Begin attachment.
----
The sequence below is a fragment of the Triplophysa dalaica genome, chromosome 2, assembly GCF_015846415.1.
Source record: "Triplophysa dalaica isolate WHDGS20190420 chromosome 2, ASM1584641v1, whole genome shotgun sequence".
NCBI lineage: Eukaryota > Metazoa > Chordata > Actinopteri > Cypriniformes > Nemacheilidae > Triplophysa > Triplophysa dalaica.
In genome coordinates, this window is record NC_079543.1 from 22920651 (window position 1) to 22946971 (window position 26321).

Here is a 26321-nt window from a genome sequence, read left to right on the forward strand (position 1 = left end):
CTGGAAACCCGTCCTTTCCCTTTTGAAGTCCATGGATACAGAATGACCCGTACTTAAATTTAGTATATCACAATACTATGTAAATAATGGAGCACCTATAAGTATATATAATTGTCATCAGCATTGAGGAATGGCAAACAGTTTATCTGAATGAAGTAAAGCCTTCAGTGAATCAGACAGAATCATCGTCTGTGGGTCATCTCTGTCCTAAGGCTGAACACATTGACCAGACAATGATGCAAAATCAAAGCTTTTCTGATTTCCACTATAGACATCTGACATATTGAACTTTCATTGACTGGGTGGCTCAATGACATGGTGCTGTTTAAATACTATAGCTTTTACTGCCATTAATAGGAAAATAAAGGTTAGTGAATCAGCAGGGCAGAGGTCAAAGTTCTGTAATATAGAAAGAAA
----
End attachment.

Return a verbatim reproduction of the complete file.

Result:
The sequence below is a fragment of the Triplophysa dalaica genome, chromosome 2, assembly GCF_015846415.1.
Source record: "Triplophysa dalaica isolate WHDGS20190420 chromosome 2, ASM1584641v1, whole genome shotgun sequence".
NCBI lineage: Eukaryota > Metazoa > Chordata > Actinopteri > Cypriniformes > Nemacheilidae > Triplophysa > Triplophysa dalaica.
In genome coordinates, this window is record NC_079543.1 from 22920651 (window position 1) to 22946971 (window position 26321).

Here is a 26321-nt window from a genome sequence, read left to right on the forward strand (position 1 = left end):
CTGGAAACCCGTCCTTTCCCTTTTGAAGTCCATGGATACAGAATGACCCGTACTTAAATTTAGTATATCACAATACTATGTAAATAATGGAGCACCTATAAGTATATATAATTGTCATCAGCATTGAGGAATGGCAAACAGTTTATCTGAATGAAGTAAAGCCTTCAGTGAATCAGACAGAATCATCGTCTGTGGGTCATCTCTGTCCTAAGGCTGAACACATTGACCAGACAATGATGCAAAATCAAAGCTTTTCTGATTTCCACTATAGACATCTGACATATTGAACTTTCATTGACTGGGTGGCTCAATGACATGGTGCTGTTTAAATACTATAGCTTTTACTGCCATTAATAGGAAAATAAAGGTTAGTGAATCAGCAGGGCAGAGGTCAAAGTTCTGTAATATAGAAAGAAA